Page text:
In Europe, there was widespread iconoclasm in the Protestant North, where monasteries, saintly cults and pilgrimages were likewise suppressed. The Catholic counter-reformation, however, affirmed the place of sacred art and the veneration of the saints. The Council of Trent affirmed the validity of images. Being mere representations of holy individuals, the devotion being paid to the image was actually being paid to the saint in question. The Council, however, ruled that no fripperies or impious details should be included in paintings, nor should there be 'beauty exciting to lust'. A little later the Italian artist Paolo Veronese had a run in with the Inquisition when his painting of the Last Supper failed to conform to the sober requirements. Spanish conquests in the New World, meanwhile, brought those lands into the Catholic fold. The bloodthirsty gods of the Aztecs, Maya and Incas were done away with, their statues destroyed and Catholic churches raised over their pyramid temples, sharing the fate of the pagan Gods of Egypt, Greece and Rome.

There is also a secular tradition of attacking religious art, especially in places where the religion in question came to be politically associated with a reactionary regime overthrown in a violent revolution. Examples of this are found in the history of France, Russia, Spain and China, although in most case the roots of religion held firm. In Western Europe a primarily secular mindset prevails, coupled with an appreciation of religious art, still culturally relevant and cherished although very often divorced from its original devotional context.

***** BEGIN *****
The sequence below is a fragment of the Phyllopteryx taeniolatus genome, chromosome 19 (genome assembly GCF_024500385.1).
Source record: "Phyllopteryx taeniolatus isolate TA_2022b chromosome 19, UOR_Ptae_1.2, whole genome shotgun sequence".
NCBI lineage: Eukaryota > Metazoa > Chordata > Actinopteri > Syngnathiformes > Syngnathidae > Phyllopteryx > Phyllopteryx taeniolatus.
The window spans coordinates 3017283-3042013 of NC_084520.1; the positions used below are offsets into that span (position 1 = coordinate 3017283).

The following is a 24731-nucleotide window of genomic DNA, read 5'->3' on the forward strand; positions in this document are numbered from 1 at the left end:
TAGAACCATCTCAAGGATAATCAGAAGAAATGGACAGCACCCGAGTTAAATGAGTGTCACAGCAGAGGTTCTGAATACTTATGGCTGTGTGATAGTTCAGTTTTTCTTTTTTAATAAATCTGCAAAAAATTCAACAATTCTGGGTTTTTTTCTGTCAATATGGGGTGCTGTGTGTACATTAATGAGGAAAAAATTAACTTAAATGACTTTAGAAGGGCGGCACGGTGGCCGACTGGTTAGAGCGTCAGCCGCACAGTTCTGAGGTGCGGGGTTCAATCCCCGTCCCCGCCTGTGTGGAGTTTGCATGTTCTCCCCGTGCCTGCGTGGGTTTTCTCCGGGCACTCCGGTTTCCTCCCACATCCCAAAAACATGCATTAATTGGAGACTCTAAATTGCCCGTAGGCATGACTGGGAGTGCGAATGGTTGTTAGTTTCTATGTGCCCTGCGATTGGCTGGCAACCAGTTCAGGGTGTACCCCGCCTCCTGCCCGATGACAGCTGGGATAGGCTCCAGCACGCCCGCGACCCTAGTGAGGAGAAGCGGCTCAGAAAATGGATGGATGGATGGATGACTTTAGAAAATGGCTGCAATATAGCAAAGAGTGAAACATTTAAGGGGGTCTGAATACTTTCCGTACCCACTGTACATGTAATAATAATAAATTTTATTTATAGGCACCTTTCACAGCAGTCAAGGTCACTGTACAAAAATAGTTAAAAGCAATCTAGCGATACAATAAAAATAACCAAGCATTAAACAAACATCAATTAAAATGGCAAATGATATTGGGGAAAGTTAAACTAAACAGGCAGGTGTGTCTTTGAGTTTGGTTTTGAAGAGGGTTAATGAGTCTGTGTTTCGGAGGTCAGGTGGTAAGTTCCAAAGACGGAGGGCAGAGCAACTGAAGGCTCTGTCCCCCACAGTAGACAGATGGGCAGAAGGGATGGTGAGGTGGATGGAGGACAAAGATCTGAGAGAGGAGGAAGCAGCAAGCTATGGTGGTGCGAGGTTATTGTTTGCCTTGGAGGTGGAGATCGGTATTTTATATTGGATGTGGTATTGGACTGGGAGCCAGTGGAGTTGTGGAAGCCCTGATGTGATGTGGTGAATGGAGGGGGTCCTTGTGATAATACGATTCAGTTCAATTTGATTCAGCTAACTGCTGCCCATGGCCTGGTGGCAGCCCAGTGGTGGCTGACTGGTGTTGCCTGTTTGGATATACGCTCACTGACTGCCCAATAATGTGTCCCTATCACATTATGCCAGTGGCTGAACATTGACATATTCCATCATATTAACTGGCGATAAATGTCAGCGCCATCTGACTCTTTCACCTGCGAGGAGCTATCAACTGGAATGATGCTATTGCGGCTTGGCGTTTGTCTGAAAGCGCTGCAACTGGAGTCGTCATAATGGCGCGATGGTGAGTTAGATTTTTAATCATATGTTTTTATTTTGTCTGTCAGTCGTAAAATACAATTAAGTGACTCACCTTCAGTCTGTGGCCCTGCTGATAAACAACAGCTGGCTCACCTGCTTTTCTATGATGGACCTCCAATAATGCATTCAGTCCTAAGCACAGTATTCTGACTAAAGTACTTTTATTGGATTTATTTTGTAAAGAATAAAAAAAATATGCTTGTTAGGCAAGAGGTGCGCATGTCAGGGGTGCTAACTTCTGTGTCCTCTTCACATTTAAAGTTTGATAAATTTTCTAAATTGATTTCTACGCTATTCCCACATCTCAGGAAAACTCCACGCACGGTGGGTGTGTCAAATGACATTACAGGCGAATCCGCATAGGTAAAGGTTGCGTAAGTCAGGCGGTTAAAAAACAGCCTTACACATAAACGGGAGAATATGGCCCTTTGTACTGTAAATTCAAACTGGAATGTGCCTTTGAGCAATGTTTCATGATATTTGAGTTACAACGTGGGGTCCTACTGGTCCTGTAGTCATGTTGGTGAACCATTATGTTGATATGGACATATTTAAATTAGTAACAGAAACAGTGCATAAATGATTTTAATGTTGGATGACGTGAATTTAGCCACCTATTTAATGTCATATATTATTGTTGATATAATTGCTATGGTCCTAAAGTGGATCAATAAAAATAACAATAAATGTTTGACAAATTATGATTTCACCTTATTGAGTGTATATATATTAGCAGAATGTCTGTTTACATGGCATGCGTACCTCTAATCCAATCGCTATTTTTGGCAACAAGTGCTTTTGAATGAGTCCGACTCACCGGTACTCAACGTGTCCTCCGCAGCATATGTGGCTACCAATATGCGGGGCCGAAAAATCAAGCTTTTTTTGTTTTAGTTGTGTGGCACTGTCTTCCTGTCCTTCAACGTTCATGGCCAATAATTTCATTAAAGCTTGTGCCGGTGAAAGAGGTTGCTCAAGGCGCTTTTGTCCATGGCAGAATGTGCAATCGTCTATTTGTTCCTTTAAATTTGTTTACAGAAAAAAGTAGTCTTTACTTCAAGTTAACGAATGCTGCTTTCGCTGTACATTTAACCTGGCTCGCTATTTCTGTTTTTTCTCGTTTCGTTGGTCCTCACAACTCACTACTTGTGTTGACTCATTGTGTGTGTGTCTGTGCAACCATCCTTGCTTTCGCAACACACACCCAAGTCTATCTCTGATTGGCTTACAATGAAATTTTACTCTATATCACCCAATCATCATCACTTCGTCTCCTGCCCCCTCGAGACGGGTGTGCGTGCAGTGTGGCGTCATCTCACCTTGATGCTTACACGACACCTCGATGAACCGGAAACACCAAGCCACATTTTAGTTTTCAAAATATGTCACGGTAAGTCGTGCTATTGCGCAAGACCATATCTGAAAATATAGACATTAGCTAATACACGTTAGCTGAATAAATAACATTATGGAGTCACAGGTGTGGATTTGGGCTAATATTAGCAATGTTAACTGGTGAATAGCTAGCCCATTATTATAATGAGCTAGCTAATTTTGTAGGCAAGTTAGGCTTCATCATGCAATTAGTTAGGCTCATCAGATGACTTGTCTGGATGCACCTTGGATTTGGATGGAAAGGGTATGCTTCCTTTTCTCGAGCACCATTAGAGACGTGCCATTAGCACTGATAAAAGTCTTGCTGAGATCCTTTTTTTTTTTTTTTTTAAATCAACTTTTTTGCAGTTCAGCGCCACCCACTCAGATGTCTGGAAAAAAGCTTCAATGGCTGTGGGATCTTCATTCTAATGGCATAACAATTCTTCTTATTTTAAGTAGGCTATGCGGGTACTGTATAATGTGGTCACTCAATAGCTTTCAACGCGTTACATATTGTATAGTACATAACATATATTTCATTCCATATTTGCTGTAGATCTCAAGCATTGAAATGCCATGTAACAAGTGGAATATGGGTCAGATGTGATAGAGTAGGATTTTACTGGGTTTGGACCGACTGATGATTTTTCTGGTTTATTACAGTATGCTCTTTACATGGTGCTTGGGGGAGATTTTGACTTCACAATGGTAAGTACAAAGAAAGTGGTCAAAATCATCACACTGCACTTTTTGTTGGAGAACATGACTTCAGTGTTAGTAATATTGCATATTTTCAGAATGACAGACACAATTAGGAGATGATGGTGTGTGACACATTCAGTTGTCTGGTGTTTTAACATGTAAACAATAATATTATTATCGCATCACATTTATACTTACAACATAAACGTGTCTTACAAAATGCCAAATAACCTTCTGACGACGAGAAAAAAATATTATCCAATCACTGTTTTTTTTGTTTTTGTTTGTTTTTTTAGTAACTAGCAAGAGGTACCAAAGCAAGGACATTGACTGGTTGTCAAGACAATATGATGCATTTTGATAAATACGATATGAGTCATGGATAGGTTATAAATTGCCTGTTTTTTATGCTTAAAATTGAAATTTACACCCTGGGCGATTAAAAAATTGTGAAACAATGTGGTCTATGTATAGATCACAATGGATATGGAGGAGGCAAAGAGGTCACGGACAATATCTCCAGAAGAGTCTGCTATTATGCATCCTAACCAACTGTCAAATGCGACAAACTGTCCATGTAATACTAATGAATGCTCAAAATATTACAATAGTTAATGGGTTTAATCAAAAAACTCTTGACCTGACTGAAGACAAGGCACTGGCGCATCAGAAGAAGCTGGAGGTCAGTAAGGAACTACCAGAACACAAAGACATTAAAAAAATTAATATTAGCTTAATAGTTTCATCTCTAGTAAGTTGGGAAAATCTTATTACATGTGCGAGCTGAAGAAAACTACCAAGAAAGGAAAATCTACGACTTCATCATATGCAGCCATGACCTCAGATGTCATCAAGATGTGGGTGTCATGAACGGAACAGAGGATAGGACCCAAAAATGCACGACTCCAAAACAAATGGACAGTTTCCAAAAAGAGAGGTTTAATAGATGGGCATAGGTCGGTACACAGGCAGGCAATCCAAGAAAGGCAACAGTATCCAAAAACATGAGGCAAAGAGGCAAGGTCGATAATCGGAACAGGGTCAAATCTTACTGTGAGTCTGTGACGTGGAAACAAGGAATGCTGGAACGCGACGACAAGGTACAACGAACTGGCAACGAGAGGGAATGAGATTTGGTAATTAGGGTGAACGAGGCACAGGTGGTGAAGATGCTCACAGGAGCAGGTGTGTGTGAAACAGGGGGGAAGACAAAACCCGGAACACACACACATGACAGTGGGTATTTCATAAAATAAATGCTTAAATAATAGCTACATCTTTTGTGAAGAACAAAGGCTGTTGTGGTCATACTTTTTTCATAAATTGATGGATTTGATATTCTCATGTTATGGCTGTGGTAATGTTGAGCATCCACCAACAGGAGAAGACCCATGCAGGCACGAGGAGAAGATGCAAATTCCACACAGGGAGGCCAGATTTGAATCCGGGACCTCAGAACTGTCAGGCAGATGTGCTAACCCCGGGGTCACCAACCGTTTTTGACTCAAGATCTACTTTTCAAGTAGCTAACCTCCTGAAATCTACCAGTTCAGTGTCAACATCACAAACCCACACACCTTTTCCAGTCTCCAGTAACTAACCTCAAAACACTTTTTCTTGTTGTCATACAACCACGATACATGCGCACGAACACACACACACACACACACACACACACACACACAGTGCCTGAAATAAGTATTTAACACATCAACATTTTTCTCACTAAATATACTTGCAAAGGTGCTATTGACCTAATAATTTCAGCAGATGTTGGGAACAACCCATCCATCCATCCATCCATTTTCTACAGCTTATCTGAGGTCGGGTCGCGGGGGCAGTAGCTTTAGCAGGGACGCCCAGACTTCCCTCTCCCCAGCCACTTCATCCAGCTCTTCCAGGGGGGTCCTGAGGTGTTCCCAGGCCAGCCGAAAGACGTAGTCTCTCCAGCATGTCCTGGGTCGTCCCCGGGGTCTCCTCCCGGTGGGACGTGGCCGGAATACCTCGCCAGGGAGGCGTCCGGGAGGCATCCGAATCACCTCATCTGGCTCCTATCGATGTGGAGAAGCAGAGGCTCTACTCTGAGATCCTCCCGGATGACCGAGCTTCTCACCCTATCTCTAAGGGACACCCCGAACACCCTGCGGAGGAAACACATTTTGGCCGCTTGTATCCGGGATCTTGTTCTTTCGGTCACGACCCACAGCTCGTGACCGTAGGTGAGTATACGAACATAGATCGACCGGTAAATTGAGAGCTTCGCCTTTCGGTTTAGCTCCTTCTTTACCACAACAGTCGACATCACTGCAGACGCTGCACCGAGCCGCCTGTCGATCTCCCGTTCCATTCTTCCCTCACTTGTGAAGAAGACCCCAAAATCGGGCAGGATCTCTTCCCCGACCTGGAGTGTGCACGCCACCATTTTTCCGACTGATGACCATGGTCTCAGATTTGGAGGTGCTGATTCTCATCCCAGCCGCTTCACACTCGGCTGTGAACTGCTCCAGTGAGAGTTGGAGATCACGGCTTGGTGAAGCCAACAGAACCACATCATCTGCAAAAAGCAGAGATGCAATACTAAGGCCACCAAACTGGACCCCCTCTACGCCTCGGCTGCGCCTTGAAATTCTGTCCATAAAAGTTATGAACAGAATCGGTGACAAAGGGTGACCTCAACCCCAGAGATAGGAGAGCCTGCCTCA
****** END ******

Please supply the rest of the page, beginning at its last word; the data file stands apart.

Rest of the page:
In all three Abrahamic traditions there has been a tension concerning the legitimacy of the use of figurative religious art. In some cases an avoidance of the representational has led to the development of beautiful and abstract forms of decoration, such as the intricate designs and ornate calligraphy adorning many Islamic manuscripts. The intolerance of idolatry encouraged by scripture, however, has often led the religious to acts of vandalism, presuming the right not only to destroy their own heritage but that of other cultures. Islam began with iconoclasm, the purging of the Ka'ba in Mecca of all but the black stone. Religious iconoclasm has most recently been associated with Taliban hard-liners in Afghanistan, who destroyed the giant rock carvings of Buddha that had stood for 1800 years in Bamiyan. This was part of a general purge of pre-Islamic artefacts. It is hard to grasp the mentality of people who would take torches or sledgehammers or explosives to unique and beautiful works of art. Over the centuries Jews, Christians and Muslims have done this very thing believing it to be the will of God. The same God, that is to say, as the art was often created to honour in the first place.